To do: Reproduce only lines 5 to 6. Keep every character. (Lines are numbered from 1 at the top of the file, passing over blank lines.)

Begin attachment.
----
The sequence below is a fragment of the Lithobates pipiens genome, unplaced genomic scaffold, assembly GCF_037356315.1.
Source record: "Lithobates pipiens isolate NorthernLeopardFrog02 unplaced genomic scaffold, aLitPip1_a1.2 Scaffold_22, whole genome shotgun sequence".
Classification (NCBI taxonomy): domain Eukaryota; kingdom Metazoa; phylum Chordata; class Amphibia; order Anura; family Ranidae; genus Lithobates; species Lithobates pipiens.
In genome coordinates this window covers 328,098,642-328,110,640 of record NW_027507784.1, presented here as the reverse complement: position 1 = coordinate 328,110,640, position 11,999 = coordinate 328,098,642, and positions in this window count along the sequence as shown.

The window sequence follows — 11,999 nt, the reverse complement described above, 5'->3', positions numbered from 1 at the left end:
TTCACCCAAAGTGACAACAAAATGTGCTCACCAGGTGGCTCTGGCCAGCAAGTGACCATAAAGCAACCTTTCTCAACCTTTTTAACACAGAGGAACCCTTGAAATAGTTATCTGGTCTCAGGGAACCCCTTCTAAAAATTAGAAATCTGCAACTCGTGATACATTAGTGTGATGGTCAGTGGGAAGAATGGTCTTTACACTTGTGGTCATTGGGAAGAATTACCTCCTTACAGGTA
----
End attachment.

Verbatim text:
The window sequence follows — 11,999 nt, the reverse complement described above, 5'->3', positions numbered from 1 at the left end:
TTCACCCAAAGTGACAACAAAATGTGCTCACCAGGTGGCTCTGGCCAGCAAGTGACCATAAAGCAACCTTTCTCAACCTTTTTAACACAGAGGAACCCTTGAAATAGTTATCTGGTCTCAGGGAACCCCTTCTAAAAATTAGAAATCTGCAACTCGTGATACATTAGTGTGATGGTCAGTGGGAAGAATGGTCTTTACACTTGTGGTCATTGGGAAGAATTACCTCCTTACAGGTA